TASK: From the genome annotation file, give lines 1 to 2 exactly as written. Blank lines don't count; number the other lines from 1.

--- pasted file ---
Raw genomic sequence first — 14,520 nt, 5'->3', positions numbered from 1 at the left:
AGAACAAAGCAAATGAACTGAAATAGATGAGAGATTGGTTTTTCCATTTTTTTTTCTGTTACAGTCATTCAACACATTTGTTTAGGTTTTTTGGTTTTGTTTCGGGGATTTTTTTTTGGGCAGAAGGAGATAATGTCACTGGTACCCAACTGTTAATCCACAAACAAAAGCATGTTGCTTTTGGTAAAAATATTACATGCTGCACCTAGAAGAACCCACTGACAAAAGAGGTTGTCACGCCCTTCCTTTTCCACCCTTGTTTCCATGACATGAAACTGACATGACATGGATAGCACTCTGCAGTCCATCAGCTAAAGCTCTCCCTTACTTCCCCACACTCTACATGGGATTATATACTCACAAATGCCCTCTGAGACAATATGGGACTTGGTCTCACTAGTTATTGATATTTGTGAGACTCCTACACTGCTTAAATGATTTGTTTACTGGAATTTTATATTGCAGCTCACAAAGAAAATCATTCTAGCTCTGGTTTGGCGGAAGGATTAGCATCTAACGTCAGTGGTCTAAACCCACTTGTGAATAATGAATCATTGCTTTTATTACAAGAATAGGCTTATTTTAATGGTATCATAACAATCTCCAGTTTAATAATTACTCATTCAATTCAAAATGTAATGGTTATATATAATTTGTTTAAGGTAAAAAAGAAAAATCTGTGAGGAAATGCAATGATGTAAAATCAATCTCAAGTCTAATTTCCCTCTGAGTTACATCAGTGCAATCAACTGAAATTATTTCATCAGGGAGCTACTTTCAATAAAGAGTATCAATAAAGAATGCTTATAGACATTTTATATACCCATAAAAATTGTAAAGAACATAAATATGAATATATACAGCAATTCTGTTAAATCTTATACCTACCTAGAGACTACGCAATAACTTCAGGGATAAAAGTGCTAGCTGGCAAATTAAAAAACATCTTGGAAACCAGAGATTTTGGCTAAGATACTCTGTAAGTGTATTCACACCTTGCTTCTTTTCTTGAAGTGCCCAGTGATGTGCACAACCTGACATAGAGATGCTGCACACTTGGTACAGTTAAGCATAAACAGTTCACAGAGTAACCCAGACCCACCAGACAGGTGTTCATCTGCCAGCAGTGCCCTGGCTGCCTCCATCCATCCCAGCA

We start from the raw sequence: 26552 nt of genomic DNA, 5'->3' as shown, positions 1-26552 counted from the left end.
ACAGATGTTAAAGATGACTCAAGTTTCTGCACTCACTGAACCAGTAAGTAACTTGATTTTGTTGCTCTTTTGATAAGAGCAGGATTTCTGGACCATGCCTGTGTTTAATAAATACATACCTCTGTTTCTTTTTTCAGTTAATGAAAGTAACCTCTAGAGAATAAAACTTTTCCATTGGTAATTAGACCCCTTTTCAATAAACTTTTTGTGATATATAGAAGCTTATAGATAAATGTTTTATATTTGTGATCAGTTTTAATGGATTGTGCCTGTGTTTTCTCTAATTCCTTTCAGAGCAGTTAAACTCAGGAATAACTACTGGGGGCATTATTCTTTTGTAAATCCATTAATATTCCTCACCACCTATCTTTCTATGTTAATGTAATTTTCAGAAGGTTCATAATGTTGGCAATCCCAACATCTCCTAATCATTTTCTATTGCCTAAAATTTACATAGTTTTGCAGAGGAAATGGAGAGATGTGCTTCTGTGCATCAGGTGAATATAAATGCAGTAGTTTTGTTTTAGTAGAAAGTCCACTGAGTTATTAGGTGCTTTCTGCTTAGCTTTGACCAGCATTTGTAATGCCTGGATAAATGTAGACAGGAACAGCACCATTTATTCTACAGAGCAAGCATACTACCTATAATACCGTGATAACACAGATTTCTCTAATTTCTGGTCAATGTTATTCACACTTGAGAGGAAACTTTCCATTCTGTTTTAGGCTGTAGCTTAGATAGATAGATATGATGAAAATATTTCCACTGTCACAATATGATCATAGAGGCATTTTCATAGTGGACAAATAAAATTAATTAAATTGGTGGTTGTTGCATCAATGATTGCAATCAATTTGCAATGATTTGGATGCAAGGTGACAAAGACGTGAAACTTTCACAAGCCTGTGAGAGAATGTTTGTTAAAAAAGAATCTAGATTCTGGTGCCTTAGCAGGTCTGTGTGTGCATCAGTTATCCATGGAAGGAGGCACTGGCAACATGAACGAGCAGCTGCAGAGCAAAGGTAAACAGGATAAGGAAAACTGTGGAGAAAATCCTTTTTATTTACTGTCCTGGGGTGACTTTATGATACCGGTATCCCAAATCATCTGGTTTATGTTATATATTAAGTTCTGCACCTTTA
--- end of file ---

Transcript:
Raw genomic sequence first — 14,520 nt, 5'->3', positions numbered from 1 at the left:
AGAACAAAGCAAATGAACTGAAATAGATGAGAGATTGGTTTTTCCATTTTTTTTTCTGTTACAGTCATTCAACACATTTGTTTAGGTTTTTTGGTTTTGTTTCGGGGATTTTTTTTTGGGCAGAAGGAGATAATGTCACTGGTACCCAACTGTTAATCCACAAACAAAAGCATGTTGCTTTTGGTAAAAATATTACATGCTGCACCTAGAAGAACCCACTGACAAAAGAGGTTGTCACGCCCTTCCTTTTCCACCCTTGTTTCCATGACATGAAACTGACATGACATGGATAGCACTCTGCAGTCCATCAGCTAAAGCTCTCCCTTACTTCCCCACACTCTACATGGGATTATATACTCACAAATGCCCTCTGAGACAATATGGGACTTGGTCTCACTAGTTATTGATATTTGTGAGACTCCTACACTGCTTAAATGATTTGTTTACTGGAATTTTATATTGCAGCTCACAAAGAAAATCATTCTAGCTCTGGTTTGGCGGAAGGATTAGCATCTAACGTCAGTGGTCTAAACCCACTTGTGAATAATGAATCATTGCTTTTATTACAAGAATAGGCTTATTTTAATGGTATCATAACAATCTCCAGTTTAATAATTACTCATTCAATTCAAAATGTAATGGTTATATATAATTTGTTTAAGGTAAAAAAGAAAAATCTGTGAGGAAATGCAATGATGTAAAATCAATCTCAAGTCTAATTTCCCTCTGAGTTACATCAGTGCAATCAACTGAAATTATTTCATCAGGGAGCTACTTTCAATAAAGAGTATCAATAAAGAATGCTTATAGACATTTTATATACCCATAAAAATTGTAAAGAACATAAATATGAATATATACAGCAATTCTGTTAAATCTTATACCTACCTAGAGACTACGCAATAACTTCAGGGATAAAAGTGCTAGCTGGCAAATTAAAAAACATCTTGGAAACCAGAGATTTTGGCTAAGATACTCTGTAAGTGTATTCACACCTTGCTTCTTTTCTTGAAGTGCCCAGTGATGTGCACAACCTGACATAGAGATGCTGCACACTTGGTACAGTTAAGCATAAACAGTTCACAGAGTAACCCAGACCCACCAGACAGGTGTTCATCTGCCAGCAGTGCCCTGGCTGCCTCCATCCATCCCAGCA